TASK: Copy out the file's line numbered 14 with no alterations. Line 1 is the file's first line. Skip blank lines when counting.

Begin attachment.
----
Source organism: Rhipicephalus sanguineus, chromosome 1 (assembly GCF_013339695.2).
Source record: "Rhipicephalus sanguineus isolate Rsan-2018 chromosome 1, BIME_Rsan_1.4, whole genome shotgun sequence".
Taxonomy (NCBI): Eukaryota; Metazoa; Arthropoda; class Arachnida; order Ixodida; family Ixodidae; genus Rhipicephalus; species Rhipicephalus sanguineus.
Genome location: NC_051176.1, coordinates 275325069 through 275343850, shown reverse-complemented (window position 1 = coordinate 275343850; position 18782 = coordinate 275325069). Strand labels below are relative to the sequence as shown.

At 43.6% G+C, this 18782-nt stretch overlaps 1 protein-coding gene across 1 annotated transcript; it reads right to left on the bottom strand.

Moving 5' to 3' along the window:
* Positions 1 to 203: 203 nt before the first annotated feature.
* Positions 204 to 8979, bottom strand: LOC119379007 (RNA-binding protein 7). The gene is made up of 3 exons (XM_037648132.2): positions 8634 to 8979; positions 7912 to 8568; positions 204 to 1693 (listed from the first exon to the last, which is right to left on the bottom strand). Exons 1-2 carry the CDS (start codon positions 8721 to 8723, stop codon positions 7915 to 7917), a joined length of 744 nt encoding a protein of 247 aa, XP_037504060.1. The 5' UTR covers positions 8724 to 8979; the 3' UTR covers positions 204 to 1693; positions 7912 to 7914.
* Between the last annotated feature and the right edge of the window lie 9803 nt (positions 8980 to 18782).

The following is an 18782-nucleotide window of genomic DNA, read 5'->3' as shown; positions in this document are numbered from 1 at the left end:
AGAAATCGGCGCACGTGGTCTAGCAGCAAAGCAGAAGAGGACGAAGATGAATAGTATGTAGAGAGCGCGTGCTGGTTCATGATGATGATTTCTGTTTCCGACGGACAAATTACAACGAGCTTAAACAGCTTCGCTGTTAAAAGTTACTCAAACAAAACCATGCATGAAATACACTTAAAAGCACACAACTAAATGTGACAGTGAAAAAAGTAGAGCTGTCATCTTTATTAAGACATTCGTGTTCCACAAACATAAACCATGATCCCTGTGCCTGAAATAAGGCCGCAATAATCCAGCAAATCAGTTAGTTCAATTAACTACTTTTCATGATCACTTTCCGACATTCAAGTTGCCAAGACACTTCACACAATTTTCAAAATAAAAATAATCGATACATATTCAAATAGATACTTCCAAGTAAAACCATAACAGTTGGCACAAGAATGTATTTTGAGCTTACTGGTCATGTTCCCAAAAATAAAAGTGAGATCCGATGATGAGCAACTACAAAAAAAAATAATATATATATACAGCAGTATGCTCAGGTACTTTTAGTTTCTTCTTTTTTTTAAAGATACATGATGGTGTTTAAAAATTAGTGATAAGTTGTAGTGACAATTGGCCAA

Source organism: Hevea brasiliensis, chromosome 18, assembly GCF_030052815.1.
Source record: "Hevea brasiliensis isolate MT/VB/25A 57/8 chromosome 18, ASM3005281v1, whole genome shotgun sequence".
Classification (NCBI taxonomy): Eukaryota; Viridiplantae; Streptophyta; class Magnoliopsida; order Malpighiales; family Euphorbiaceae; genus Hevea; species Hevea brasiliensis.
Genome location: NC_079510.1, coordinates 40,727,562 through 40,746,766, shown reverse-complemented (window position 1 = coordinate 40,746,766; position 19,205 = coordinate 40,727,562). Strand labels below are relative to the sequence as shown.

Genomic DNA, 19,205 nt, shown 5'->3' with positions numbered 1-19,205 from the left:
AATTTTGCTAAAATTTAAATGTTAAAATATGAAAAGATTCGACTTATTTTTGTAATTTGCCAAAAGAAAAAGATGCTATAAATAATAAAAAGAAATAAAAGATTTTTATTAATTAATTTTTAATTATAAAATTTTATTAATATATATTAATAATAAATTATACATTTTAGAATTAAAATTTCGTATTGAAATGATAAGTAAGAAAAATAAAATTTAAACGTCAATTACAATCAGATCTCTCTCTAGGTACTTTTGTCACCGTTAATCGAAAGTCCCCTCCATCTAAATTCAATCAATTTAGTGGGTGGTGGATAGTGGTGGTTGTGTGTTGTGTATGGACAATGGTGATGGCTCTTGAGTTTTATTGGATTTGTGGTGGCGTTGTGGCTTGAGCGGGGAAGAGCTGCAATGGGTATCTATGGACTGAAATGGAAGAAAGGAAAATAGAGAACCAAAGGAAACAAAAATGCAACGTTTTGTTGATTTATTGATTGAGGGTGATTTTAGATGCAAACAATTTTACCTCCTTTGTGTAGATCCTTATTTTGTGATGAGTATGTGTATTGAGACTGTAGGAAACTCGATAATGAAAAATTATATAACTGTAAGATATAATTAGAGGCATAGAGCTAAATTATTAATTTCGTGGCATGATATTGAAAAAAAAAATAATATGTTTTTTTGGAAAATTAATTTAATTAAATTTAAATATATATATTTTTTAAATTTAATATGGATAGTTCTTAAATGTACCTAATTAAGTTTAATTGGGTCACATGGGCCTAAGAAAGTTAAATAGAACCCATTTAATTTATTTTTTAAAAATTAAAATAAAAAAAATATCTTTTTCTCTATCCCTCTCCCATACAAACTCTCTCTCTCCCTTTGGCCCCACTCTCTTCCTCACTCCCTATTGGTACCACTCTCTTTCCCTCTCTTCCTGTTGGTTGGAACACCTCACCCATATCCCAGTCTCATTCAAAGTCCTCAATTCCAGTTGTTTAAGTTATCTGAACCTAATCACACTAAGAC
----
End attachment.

Classification (NCBI taxonomy): Eukaryota; Viridiplantae; Streptophyta; class Magnoliopsida; order Malpighiales; family Euphorbiaceae; genus Hevea; species Hevea brasiliensis.